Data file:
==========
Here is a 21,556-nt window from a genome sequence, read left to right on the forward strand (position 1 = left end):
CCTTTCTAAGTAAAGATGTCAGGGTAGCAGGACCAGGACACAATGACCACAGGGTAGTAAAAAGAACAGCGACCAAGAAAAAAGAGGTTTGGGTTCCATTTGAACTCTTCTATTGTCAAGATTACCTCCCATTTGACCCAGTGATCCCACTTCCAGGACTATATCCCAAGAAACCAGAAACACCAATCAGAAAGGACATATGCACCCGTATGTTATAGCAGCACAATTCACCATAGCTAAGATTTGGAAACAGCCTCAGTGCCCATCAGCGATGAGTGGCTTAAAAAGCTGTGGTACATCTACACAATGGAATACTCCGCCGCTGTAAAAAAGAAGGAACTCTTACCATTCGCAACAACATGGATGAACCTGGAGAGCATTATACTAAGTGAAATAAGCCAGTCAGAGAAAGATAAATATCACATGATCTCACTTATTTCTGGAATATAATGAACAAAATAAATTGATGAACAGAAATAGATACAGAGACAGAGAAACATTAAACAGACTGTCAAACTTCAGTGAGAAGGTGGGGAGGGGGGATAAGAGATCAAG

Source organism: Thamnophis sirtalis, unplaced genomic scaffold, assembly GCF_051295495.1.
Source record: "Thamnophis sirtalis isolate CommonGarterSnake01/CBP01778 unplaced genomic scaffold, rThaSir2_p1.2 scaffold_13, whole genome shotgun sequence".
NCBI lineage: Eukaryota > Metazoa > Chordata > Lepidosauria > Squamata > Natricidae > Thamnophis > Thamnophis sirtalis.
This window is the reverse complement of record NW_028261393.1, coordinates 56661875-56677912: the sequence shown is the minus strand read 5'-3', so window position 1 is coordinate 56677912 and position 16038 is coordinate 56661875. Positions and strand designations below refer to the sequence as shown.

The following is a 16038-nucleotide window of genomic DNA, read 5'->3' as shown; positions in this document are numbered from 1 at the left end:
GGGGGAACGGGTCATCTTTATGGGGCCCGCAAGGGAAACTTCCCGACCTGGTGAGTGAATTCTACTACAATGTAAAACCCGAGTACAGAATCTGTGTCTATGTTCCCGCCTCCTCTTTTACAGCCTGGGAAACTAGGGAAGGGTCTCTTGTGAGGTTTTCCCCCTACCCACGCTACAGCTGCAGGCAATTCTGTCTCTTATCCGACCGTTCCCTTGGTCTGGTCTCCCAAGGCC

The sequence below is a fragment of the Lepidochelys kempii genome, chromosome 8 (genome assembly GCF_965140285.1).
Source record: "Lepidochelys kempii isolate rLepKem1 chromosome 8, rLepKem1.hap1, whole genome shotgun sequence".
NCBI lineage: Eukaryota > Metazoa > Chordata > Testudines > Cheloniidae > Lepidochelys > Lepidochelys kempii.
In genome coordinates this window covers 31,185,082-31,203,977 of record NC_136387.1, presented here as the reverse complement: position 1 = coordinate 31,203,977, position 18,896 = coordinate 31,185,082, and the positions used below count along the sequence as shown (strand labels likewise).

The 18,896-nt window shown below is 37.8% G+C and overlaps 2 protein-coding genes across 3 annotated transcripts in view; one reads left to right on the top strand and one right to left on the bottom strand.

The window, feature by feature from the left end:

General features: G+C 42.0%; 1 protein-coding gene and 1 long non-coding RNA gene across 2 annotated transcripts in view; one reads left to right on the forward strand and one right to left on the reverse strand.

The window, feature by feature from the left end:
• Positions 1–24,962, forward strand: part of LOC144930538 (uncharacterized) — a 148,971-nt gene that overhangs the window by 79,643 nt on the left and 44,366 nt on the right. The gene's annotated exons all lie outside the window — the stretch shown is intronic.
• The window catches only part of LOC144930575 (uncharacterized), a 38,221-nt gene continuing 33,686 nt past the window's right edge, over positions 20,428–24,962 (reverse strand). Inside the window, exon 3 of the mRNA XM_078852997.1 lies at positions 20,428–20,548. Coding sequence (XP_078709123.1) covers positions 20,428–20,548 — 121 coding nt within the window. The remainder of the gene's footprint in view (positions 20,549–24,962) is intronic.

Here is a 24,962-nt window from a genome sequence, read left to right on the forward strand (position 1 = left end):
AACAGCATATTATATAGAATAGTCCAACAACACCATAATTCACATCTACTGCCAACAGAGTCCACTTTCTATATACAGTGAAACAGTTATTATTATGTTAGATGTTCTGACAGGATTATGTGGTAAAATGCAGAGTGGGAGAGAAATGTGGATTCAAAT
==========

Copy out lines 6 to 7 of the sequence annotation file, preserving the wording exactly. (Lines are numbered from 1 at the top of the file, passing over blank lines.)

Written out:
This window is the reverse complement of record NW_028261393.1, coordinates 56661875-56677912: the sequence shown is the minus strand read 5'-3', so window position 1 is coordinate 56677912 and position 16038 is coordinate 56661875. Positions and strand designations below refer to the sequence as shown.

The following is a 16038-nucleotide window of genomic DNA, read 5'->3' as shown; positions in this document are numbered from 1 at the left end: